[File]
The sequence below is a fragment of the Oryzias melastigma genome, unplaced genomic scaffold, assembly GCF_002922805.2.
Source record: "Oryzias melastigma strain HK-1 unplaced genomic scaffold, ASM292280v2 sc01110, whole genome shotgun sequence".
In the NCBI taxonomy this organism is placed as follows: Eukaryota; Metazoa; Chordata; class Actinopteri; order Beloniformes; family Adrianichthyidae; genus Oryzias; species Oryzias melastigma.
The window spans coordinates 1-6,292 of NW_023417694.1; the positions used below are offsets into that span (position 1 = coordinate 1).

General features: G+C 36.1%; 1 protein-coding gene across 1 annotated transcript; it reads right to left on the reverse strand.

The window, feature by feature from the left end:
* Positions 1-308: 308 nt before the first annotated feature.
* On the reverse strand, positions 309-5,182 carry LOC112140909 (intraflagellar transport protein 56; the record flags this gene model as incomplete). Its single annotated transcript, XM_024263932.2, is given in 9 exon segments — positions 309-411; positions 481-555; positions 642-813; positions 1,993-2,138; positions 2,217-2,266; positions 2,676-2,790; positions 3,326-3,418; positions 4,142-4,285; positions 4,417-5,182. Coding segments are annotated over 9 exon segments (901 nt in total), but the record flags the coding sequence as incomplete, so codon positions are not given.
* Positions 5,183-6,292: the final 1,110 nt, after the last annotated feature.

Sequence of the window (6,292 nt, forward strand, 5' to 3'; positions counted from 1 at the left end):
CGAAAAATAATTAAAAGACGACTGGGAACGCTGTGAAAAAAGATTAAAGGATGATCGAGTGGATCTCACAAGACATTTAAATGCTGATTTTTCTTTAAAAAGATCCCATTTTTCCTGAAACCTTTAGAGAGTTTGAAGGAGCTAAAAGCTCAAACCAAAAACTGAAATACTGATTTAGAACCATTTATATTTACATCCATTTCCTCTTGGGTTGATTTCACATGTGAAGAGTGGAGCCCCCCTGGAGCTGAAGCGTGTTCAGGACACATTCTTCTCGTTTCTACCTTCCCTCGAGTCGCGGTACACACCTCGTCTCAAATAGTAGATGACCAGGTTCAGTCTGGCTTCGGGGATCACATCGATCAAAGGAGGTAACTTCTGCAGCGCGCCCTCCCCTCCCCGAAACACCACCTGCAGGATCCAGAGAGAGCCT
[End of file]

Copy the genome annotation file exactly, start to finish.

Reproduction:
The sequence below is a fragment of the Oryzias melastigma genome, unplaced genomic scaffold, assembly GCF_002922805.2.
Source record: "Oryzias melastigma strain HK-1 unplaced genomic scaffold, ASM292280v2 sc01110, whole genome shotgun sequence".
In the NCBI taxonomy this organism is placed as follows: Eukaryota; Metazoa; Chordata; class Actinopteri; order Beloniformes; family Adrianichthyidae; genus Oryzias; species Oryzias melastigma.
The window spans coordinates 1-6,292 of NW_023417694.1; the positions used below are offsets into that span (position 1 = coordinate 1).

General features: G+C 36.1%; 1 protein-coding gene across 1 annotated transcript; it reads right to left on the reverse strand.

The window, feature by feature from the left end:
* Positions 1-308: 308 nt before the first annotated feature.
* On the reverse strand, positions 309-5,182 carry LOC112140909 (intraflagellar transport protein 56; the record flags this gene model as incomplete). Its single annotated transcript, XM_024263932.2, is given in 9 exon segments — positions 309-411; positions 481-555; positions 642-813; positions 1,993-2,138; positions 2,217-2,266; positions 2,676-2,790; positions 3,326-3,418; positions 4,142-4,285; positions 4,417-5,182. Coding segments are annotated over 9 exon segments (901 nt in total), but the record flags the coding sequence as incomplete, so codon positions are not given.
* Positions 5,183-6,292: the final 1,110 nt, after the last annotated feature.

Sequence of the window (6,292 nt, forward strand, 5' to 3'; positions counted from 1 at the left end):
CGAAAAATAATTAAAAGACGACTGGGAACGCTGTGAAAAAAGATTAAAGGATGATCGAGTGGATCTCACAAGACATTTAAATGCTGATTTTTCTTTAAAAAGATCCCATTTTTCCTGAAACCTTTAGAGAGTTTGAAGGAGCTAAAAGCTCAAACCAAAAACTGAAATACTGATTTAGAACCATTTATATTTACATCCATTTCCTCTTGGGTTGATTTCACATGTGAAGAGTGGAGCCCCCCTGGAGCTGAAGCGTGTTCAGGACACATTCTTCTCGTTTCTACCTTCCCTCGAGTCGCGGTACACACCTCGTCTCAAATAGTAGATGACCAGGTTCAGTCTGGCTTCGGGGATCACATCGATCAAAGGAGGTAACTTCTGCAGCGCGCCCTCCCCTCCCCGAAACACCACCTGCAGGATCCAGAGAGAGCCT